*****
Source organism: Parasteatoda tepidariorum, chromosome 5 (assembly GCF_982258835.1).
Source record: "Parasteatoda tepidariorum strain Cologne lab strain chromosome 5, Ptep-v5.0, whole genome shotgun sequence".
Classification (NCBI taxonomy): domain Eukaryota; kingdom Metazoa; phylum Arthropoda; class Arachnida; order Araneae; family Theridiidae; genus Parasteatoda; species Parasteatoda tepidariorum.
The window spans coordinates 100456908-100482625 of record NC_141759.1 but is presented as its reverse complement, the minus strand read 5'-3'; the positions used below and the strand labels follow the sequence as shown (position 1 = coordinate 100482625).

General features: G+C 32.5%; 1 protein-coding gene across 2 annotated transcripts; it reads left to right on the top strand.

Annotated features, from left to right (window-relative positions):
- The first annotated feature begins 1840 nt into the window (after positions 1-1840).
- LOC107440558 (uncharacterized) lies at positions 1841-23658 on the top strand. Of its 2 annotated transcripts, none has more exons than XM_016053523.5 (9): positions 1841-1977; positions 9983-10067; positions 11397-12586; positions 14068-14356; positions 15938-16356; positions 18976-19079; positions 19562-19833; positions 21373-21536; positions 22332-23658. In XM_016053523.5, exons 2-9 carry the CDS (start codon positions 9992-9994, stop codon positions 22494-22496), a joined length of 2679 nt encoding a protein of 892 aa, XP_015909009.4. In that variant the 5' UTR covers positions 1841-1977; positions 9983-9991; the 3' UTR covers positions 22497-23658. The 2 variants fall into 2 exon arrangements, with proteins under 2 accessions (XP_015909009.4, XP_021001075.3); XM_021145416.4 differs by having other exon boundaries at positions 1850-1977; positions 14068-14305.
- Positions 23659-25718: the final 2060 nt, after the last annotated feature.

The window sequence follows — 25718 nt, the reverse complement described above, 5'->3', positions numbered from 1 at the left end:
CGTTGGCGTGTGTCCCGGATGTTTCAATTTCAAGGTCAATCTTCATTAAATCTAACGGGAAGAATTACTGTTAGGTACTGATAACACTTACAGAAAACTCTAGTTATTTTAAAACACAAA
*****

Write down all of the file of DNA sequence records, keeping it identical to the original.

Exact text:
Source organism: Parasteatoda tepidariorum, chromosome 5 (assembly GCF_982258835.1).
Source record: "Parasteatoda tepidariorum strain Cologne lab strain chromosome 5, Ptep-v5.0, whole genome shotgun sequence".
Classification (NCBI taxonomy): domain Eukaryota; kingdom Metazoa; phylum Arthropoda; class Arachnida; order Araneae; family Theridiidae; genus Parasteatoda; species Parasteatoda tepidariorum.
The window spans coordinates 100456908-100482625 of record NC_141759.1 but is presented as its reverse complement, the minus strand read 5'-3'; the positions used below and the strand labels follow the sequence as shown (position 1 = coordinate 100482625).

General features: G+C 32.5%; 1 protein-coding gene across 2 annotated transcripts; it reads left to right on the top strand.

Annotated features, from left to right (window-relative positions):
- The first annotated feature begins 1840 nt into the window (after positions 1-1840).
- LOC107440558 (uncharacterized) lies at positions 1841-23658 on the top strand. Of its 2 annotated transcripts, none has more exons than XM_016053523.5 (9): positions 1841-1977; positions 9983-10067; positions 11397-12586; positions 14068-14356; positions 15938-16356; positions 18976-19079; positions 19562-19833; positions 21373-21536; positions 22332-23658. In XM_016053523.5, exons 2-9 carry the CDS (start codon positions 9992-9994, stop codon positions 22494-22496), a joined length of 2679 nt encoding a protein of 892 aa, XP_015909009.4. In that variant the 5' UTR covers positions 1841-1977; positions 9983-9991; the 3' UTR covers positions 22497-23658. The 2 variants fall into 2 exon arrangements, with proteins under 2 accessions (XP_015909009.4, XP_021001075.3); XM_021145416.4 differs by having other exon boundaries at positions 1850-1977; positions 14068-14305.
- Positions 23659-25718: the final 2060 nt, after the last annotated feature.

The window sequence follows — 25718 nt, the reverse complement described above, 5'->3', positions numbered from 1 at the left end:
CGTTGGCGTGTGTCCCGGATGTTTCAATTTCAAGGTCAATCTTCATTAAATCTAACGGGAAGAATTACTGTTAGGTACTGATAACACTTACAGAAAACTCTAGTTATTTTAAAACACAAA